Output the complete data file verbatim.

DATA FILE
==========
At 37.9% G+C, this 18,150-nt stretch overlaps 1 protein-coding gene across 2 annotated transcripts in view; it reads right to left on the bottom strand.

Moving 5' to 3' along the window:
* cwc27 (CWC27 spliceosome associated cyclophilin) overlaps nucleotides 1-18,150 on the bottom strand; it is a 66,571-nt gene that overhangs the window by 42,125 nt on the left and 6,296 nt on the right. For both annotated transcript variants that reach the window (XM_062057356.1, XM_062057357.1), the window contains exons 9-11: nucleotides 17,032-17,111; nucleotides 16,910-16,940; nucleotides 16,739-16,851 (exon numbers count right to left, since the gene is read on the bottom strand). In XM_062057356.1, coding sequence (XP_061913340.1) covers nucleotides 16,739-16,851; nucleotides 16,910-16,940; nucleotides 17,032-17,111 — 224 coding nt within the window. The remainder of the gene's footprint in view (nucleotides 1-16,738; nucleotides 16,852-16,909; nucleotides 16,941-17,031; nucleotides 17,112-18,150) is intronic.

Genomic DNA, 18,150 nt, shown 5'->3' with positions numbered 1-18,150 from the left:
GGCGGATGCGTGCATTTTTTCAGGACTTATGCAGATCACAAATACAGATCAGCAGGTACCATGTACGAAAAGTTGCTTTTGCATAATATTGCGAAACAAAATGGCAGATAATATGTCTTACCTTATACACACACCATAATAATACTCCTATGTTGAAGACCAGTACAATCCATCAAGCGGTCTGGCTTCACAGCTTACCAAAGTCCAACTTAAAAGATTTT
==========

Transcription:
At 37.9% G+C, this 18,150-nt stretch overlaps 1 protein-coding gene across 2 annotated transcripts in view; it reads right to left on the bottom strand.

Moving 5' to 3' along the window:
* cwc27 (CWC27 spliceosome associated cyclophilin) overlaps nucleotides 1-18,150 on the bottom strand; it is a 66,571-nt gene that overhangs the window by 42,125 nt on the left and 6,296 nt on the right. For both annotated transcript variants that reach the window (XM_062057356.1, XM_062057357.1), the window contains exons 9-11: nucleotides 17,032-17,111; nucleotides 16,910-16,940; nucleotides 16,739-16,851 (exon numbers count right to left, since the gene is read on the bottom strand). In XM_062057356.1, coding sequence (XP_061913340.1) covers nucleotides 16,739-16,851; nucleotides 16,910-16,940; nucleotides 17,032-17,111 — 224 coding nt within the window. The remainder of the gene's footprint in view (nucleotides 1-16,738; nucleotides 16,852-16,909; nucleotides 16,941-17,031; nucleotides 17,112-18,150) is intronic.

Genomic DNA, 18,150 nt, shown 5'->3' with positions numbered 1-18,150 from the left:
GGCGGATGCGTGCATTTTTTCAGGACTTATGCAGATCACAAATACAGATCAGCAGGTACCATGTACGAAAAGTTGCTTTTGCATAATATTGCGAAACAAAATGGCAGATAATATGTCTTACCTTATACACACACCATAATAATACTCCTATGTTGAAGACCAGTACAATCCATCAAGCGGTCTGGCTTCACAGCTTACCAAAGTCCAACTTAAAAGATTTT